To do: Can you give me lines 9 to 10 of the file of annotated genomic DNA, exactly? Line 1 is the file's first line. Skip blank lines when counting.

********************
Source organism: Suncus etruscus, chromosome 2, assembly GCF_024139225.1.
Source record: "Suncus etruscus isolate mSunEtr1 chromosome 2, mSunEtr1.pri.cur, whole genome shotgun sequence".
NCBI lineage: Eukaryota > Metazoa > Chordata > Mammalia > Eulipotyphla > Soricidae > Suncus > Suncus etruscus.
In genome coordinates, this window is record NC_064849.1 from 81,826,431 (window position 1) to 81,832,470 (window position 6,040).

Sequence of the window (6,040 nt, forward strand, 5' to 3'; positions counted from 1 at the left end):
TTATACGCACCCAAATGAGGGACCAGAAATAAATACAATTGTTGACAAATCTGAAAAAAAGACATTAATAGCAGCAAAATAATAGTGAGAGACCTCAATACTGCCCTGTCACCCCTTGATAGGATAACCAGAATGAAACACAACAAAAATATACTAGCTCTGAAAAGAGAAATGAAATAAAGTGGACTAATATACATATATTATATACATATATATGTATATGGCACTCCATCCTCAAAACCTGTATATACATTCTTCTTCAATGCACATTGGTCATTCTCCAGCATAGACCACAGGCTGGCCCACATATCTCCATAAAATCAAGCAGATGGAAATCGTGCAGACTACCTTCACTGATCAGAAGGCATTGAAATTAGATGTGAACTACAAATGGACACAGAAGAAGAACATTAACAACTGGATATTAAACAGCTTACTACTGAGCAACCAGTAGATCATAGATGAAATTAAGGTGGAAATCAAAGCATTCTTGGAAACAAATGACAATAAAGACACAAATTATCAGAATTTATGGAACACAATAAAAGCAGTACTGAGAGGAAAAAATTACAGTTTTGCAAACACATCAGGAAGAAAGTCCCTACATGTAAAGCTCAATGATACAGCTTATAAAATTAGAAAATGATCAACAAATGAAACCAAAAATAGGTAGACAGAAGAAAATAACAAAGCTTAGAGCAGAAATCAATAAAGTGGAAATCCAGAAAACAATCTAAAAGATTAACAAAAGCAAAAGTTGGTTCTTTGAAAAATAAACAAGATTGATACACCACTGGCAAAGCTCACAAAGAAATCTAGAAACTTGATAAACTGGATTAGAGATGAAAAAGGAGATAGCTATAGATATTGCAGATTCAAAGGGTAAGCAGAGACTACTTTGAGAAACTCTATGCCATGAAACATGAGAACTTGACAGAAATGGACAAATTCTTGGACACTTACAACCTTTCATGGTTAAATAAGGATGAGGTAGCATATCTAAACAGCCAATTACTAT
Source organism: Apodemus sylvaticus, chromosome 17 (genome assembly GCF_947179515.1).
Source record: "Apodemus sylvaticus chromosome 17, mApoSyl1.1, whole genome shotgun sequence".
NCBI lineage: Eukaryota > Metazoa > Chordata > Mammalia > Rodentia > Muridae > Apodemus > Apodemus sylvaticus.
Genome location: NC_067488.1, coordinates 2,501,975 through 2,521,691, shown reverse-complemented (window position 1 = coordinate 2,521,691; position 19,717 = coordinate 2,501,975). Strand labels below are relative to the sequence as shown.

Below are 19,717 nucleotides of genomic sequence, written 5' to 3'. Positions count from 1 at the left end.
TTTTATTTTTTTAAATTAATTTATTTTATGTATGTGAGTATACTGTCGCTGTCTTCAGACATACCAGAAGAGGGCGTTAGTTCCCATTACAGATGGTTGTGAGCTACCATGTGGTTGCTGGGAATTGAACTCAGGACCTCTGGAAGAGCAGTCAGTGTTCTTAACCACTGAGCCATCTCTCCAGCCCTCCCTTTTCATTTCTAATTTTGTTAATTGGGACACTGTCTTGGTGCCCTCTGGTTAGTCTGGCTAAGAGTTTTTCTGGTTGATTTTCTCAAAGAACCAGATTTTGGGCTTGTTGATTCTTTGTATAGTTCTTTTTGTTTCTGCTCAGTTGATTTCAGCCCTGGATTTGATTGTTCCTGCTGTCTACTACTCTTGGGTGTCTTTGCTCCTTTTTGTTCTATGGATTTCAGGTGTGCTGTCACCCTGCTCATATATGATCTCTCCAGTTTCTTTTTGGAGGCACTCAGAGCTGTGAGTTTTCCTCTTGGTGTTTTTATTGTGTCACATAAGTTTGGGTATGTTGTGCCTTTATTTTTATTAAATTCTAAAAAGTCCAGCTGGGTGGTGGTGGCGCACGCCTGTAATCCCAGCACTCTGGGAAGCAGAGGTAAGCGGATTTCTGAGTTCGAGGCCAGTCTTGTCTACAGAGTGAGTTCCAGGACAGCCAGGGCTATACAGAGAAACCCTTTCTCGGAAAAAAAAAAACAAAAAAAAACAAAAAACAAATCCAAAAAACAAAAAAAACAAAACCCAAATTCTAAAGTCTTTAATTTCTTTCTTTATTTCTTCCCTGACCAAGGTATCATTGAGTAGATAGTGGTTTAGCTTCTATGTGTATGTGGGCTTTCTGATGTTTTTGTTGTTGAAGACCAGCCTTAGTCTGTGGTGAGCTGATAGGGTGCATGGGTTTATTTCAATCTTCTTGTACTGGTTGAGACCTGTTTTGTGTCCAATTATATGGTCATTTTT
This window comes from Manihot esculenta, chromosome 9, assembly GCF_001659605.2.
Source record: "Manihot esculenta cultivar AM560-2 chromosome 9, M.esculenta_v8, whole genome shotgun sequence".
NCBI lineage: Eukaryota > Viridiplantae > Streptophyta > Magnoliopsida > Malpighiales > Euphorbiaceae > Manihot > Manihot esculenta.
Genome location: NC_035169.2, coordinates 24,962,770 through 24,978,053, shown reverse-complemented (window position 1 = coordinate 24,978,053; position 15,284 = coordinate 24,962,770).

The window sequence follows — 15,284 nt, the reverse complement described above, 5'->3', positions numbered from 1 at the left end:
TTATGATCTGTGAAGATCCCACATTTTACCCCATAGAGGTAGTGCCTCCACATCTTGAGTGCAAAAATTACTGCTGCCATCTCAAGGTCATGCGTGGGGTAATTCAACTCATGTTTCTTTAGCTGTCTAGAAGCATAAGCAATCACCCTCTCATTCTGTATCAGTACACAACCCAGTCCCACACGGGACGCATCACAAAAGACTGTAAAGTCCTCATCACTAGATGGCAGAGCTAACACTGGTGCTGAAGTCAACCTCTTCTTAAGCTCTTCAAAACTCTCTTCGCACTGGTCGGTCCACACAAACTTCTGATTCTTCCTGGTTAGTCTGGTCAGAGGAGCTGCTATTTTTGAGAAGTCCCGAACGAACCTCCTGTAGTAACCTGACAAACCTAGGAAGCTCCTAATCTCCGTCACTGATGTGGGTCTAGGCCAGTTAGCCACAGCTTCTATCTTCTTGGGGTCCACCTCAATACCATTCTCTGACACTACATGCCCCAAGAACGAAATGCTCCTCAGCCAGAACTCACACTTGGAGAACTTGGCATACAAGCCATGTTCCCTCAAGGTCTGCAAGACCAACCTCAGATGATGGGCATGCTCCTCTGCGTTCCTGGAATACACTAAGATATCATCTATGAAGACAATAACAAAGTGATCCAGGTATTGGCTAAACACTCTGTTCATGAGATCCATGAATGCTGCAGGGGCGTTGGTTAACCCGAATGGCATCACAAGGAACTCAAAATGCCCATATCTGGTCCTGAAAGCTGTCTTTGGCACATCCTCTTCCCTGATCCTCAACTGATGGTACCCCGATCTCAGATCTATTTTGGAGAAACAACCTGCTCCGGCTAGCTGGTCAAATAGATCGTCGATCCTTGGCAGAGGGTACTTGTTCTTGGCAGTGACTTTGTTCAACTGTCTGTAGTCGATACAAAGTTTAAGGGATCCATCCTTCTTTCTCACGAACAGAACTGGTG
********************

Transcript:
NCBI lineage: Eukaryota > Metazoa > Chordata > Mammalia > Rodentia > Muridae > Apodemus > Apodemus sylvaticus.
Genome location: NC_067488.1, coordinates 2,501,975 through 2,521,691, shown reverse-complemented (window position 1 = coordinate 2,521,691; position 19,717 = coordinate 2,501,975). Strand labels below are relative to the sequence as shown.